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I'm trying to use the ? wildcard to display only 1 character files, and ?.* to display 1 character files with extensions.

what works:

cd /mydir

ls ? ?.*

I'm trying to use this in a shell script so therefor i cant use "cd"

What i'm trying to get to work

ls ? ?.* /mydir

and it gives me the output:

ls: cannot access ?.*: No such file or directory

I've also tried:

ls /mydir ? ?.*

which gives me the exact same output as before.

share|improve this question
ls /mydir/? /mydir/?.* should work... otherwise, why can't you cd in your script? – gniourf_gniourf Nov 13 '13 at 16:21
By the way, here ls is useless, echo /mydir/? /mydir?.* will do as well, if your goal is only to show the files. – gniourf_gniourf Nov 13 '13 at 16:22
@ZeddAlmighty: You will get No such file or directory with ls if there is no file with 1 char in name with extension in the directory. Better avoid ls – anubhava Nov 13 '13 at 16:24
@user2719058 Please spend some time reading this wonderful document written by the most knowledgeable guys I know. – gniourf_gniourf Nov 13 '13 at 16:45
@user2719058 And also this one – gniourf_gniourf Nov 13 '13 at 16:46
up vote 0 down vote accepted

When you write ls ? ?.* /mydir, you're trying to display the files matching three distincts patterns: ?, ?.*, and /mydir. You want to match only /mydir/? and /mydir/?.*, hence this command: ls /mydir/? /mydir/?.*.

Edit: while this is a correct answer to the initial question (listing /mydir/? and /mydir/?.*), OP wanted to do this to parse the output and get the file count. See @gniourf_gniourf's answer, which is a much better way to do this.

share|improve this answer

From a comment you wrote:

im in college for linux administrator and 1 of my current classes in shell scripting. My teacher is just going over basic stuff. And, my current assingment is to get the number of files in the tmp directory of our class server, the number of files that end in .log and the number of files that only have 1 character names and store the data in a file and then display the stored data to the user. I know it's stupid, but it's my assignment.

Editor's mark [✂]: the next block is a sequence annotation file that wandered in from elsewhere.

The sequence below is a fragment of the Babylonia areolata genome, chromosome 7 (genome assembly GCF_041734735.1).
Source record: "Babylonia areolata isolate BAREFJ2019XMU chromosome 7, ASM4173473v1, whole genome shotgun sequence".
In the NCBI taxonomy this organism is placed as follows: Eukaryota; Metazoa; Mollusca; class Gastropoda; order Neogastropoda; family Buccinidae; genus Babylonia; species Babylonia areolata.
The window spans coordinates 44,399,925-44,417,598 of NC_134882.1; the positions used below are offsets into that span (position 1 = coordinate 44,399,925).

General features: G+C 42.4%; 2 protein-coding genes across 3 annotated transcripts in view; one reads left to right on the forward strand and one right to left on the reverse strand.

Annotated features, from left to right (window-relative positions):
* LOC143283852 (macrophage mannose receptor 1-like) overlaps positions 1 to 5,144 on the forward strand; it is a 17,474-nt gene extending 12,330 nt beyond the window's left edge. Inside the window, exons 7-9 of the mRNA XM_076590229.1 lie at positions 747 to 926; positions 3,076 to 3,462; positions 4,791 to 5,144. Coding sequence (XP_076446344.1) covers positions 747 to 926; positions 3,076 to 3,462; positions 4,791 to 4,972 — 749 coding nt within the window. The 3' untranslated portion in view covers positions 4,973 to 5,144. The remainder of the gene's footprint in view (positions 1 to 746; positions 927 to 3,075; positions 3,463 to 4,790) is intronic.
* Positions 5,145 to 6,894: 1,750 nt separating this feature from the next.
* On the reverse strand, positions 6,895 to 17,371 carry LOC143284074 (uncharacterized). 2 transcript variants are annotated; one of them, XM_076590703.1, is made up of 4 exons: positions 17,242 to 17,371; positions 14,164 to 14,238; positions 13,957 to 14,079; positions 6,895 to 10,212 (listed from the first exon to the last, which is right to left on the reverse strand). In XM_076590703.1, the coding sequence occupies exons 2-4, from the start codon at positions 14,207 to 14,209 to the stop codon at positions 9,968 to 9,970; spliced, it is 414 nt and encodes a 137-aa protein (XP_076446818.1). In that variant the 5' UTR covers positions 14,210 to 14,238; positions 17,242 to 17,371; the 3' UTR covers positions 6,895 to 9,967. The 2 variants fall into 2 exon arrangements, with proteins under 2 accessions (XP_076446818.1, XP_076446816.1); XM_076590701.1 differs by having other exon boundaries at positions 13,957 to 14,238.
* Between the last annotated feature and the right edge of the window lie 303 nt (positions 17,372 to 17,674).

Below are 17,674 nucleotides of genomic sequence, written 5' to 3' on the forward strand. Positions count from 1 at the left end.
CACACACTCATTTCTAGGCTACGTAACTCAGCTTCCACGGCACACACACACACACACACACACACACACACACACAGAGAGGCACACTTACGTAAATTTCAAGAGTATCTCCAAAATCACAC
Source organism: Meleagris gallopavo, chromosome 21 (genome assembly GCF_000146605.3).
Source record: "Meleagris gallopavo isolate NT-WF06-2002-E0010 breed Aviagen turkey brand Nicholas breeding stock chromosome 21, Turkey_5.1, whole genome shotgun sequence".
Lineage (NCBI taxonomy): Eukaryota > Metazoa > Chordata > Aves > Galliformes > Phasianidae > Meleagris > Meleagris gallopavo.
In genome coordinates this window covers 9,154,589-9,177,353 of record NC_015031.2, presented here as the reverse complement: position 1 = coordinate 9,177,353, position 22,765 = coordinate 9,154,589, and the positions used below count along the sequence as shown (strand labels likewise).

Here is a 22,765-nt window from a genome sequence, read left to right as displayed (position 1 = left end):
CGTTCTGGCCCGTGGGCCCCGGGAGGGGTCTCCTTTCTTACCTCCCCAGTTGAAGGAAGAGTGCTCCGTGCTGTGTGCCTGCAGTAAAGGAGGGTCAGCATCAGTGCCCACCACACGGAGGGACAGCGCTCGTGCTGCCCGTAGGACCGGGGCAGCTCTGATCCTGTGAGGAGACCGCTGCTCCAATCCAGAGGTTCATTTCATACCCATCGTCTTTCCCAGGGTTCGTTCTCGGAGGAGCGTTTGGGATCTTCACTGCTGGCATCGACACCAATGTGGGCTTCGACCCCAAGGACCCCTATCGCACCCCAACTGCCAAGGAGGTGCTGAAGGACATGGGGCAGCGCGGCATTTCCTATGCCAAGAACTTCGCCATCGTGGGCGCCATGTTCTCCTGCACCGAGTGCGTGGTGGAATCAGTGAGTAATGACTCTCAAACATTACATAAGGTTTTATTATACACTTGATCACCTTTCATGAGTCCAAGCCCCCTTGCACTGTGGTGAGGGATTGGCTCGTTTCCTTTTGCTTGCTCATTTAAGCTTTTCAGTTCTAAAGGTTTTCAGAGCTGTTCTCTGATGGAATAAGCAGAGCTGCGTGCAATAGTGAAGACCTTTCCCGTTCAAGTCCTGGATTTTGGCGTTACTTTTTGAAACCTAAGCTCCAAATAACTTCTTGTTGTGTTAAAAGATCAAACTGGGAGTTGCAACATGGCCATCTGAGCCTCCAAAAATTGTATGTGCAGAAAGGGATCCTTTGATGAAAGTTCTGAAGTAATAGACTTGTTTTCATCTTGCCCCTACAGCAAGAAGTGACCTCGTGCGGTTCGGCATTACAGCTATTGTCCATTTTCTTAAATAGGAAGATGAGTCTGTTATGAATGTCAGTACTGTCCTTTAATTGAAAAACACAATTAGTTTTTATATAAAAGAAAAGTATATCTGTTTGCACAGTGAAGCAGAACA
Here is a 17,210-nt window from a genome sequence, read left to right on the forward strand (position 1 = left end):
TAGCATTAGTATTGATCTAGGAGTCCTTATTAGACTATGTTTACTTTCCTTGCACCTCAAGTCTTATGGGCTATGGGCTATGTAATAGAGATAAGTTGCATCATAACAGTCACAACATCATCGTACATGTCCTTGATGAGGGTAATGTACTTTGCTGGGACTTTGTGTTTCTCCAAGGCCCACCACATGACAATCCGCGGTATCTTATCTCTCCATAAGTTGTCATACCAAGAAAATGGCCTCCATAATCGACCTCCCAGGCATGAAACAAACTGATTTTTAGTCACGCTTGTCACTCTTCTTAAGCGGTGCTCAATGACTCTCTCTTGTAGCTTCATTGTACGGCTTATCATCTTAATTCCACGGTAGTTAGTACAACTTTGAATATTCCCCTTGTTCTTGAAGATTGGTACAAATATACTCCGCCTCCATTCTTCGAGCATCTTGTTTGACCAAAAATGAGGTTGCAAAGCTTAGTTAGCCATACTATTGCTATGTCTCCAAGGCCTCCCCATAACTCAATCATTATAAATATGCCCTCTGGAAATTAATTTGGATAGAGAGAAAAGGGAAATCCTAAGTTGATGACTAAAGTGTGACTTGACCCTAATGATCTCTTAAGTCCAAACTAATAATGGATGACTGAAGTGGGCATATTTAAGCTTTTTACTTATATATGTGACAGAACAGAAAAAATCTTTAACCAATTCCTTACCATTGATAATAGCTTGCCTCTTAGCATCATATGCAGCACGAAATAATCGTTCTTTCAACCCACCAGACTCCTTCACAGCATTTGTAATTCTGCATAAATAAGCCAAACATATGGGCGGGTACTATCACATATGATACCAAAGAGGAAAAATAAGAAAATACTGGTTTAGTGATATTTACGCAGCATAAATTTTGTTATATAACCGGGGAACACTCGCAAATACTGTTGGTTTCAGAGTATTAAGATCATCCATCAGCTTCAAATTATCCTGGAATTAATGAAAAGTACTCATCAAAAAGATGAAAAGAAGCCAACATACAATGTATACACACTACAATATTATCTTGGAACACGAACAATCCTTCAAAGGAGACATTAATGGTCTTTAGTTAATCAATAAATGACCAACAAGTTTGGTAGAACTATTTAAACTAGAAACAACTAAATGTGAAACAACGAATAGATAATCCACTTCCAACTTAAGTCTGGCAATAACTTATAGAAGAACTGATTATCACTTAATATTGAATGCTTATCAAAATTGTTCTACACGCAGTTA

I only hope that they don't teach you to parse the output of ls in college... it's one of the most terrible things to do. Please refer to these links:

The solution you chose

ls /mydir/? /mydir/?.* | wc -l

is broken in two cases:

  • If there are no matching files, you'll get an error. You can fix that in two ways: use shopt -s nullglob or just redirect stderr to devnull.
  • If there's a newline in a file name. Try it: touch $'\nlol\n\lol\nlol\nlol'. LOL.

The proper bash way is the following:

shopt -s nullglob
shopt -u failglob
files=( /mydir/? /mydir/?.* )
echo "There are ${#files[@]} files found."
share|improve this answer
+1, this is the best answer. Sometimes detailed answers get no love on SO – iroovar Nov 13 '13 at 17:56
@1_CR thanks ;). – gniourf_gniourf Nov 13 '13 at 18:05
This should be the accepted answer. The comment detailing the reason OP wanted to do this wasn't precised when I answered. – Kernald Nov 14 '13 at 8:46

While ls seems like an obvious choice, find is probably more suitable:

find /mydir \! -name "." -a \( -name "?" -o -name "?.*" \)
share|improve this answer

cd works perfectly within a shell script, use it. For minimal impact on the script, I would use a subshell:

( cd /mydir && ls ? ?.* )

That way, you don't change the current working directory of the script (and neither $OLDPWD, which would be clobbered with cd /mydir; ...; cd -;).

share|improve this answer
Often useful. But I'd add a warning that then you have the risk of trying to set variables somewhere in the subshell, and be surprised when they 'disappear' when further along in the englobing shell ^^ – Olivier Dulac Nov 13 '13 at 16:59

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